Manhunter is so much better than most people probably realize. I get that everyone loves Hopkins as Hannibal Lecter but that also doesn’t mean that the film that came before his debut should be dismissed and forgotten, as some B-movie, bad version of the Red Dragon story.

As I’ve said, I prefer this to the 2003 Red Dragon movie. It’s moody, stylish and wasn’t made just to capitalize off of Hannibal Lecter’s popularity in pop culture.

Rating: 8.5/10
Pairs well with: the other Hannibal Lecter films, as well as Michael Mann’s hit ’80s crime show, Miami Vice.

Film Review: The Woman In Red (1984)

Also known as: Boys Will Be Boys (working title)
Release Date: August 15th, 1984
Directed by: Gene Wilder
Written by: Gene Wilder, Yves Robert, Jean-Loup Dabadie
Based on: Pardon Mon Affaire (or An Elephant Can Be Extremely Deceptive) by Yves Robert
Music by: John Morris, Stevie Wonder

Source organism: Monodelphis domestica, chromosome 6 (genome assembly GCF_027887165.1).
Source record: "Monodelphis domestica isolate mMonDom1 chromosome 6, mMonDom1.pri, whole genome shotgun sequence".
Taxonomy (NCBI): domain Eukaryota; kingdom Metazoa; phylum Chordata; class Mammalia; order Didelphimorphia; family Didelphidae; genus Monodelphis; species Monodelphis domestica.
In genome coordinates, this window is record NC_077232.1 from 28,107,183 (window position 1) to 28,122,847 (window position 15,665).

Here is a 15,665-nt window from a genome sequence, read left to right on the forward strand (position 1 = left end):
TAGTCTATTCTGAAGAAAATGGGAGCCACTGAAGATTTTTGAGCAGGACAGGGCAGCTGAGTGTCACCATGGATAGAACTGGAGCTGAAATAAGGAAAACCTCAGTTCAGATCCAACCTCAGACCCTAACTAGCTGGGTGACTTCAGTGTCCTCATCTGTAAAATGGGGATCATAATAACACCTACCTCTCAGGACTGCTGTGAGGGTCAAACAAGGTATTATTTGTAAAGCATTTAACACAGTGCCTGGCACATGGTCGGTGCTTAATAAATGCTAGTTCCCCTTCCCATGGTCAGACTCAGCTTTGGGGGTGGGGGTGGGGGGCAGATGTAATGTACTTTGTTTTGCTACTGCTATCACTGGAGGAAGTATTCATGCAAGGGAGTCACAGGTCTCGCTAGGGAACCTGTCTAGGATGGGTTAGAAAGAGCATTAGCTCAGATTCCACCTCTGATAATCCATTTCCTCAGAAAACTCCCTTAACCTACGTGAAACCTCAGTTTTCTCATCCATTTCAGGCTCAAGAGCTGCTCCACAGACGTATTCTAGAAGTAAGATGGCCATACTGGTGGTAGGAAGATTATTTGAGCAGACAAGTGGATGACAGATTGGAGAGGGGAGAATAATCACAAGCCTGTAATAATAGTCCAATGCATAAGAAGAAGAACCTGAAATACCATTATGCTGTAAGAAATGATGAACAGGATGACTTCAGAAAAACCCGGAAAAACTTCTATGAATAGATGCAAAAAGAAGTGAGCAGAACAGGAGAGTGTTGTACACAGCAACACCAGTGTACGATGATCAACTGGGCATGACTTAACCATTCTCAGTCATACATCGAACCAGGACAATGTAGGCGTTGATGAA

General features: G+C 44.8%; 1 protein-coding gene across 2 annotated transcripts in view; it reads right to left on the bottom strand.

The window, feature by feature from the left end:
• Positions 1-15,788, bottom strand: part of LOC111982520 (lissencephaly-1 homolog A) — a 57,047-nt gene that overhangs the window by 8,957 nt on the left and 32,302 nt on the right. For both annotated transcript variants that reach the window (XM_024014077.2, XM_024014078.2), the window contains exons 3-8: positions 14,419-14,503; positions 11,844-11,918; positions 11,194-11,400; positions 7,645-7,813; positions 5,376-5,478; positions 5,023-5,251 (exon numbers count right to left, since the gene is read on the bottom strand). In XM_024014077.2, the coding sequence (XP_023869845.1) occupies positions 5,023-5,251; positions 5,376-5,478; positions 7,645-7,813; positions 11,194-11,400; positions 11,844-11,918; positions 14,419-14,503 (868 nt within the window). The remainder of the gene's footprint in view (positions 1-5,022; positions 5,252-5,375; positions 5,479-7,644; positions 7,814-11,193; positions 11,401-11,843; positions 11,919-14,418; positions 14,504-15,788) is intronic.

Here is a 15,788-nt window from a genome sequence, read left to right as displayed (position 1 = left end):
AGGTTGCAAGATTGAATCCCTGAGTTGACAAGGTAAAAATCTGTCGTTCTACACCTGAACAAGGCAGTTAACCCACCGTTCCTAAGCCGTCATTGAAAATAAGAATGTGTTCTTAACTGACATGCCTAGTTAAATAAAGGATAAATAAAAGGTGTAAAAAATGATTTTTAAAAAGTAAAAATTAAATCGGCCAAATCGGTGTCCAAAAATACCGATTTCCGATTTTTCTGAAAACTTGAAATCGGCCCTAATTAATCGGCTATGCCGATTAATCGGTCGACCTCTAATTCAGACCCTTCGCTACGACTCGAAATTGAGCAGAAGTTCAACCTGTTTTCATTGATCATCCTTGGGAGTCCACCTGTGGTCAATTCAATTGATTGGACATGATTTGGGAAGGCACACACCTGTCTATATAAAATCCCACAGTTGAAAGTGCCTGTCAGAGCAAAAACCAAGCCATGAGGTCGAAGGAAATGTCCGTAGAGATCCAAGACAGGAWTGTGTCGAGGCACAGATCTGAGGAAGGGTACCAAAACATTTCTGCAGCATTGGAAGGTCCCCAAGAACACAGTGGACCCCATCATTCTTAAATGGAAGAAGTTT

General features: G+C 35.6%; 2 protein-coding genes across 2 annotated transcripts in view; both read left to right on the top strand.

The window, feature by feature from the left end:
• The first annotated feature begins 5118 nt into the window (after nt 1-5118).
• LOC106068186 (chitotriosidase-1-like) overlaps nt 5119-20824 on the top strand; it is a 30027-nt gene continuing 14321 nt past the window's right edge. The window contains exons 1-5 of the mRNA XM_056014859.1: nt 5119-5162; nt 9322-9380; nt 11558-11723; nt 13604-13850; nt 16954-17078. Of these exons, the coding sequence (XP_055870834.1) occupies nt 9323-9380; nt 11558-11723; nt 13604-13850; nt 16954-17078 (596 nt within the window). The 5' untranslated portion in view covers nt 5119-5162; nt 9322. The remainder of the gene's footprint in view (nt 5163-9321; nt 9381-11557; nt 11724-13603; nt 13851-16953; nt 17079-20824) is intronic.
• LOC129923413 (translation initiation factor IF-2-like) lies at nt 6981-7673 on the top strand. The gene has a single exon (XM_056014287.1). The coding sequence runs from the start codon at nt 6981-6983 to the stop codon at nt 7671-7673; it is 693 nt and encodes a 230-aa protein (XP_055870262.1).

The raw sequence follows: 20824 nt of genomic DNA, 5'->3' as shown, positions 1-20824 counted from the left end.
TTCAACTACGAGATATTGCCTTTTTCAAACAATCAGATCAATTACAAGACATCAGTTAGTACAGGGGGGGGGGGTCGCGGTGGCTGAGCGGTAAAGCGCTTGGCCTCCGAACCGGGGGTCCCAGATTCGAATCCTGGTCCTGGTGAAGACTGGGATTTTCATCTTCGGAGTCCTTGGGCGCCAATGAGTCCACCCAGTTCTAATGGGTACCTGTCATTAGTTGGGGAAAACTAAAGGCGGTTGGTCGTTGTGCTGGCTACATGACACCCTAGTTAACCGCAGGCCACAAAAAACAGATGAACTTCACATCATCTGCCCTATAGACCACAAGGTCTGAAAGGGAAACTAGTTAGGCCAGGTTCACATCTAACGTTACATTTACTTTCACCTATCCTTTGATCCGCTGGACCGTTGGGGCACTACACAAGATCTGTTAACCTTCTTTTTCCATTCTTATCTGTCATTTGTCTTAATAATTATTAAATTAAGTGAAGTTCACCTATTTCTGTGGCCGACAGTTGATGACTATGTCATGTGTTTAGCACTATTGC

Cast: Gene Wilder, Charles Grodin, Joseph Bologna, Judith Ivey, Michael Huddleston, Kelly LeBrock, Gilda Radner, Michael Zorek, Thom Mathews (uncredited)

Orion Pictures, 87 Minutes

Review:

“Now listen here, Teddy Bear. Four weeks ago, I met a cute, available, old-fashioned guy who liked horse riding. In one month you got married, you had two daughters and you can’t ride a horse to save your life!” – Charlotte

This is a remake of a French film from the ’70s that I have never seen. Although, I’ve seen this a few times but it’s been years.

I liked it as a kid because it featured Kelly LeBrock, who I was crushing on hard because of Weird Science. As an adult, I love Gene Wilder in everything and revisiting this came with extra things to enjoy that were no longer overshadowed by LeBrock’s incredible beauty.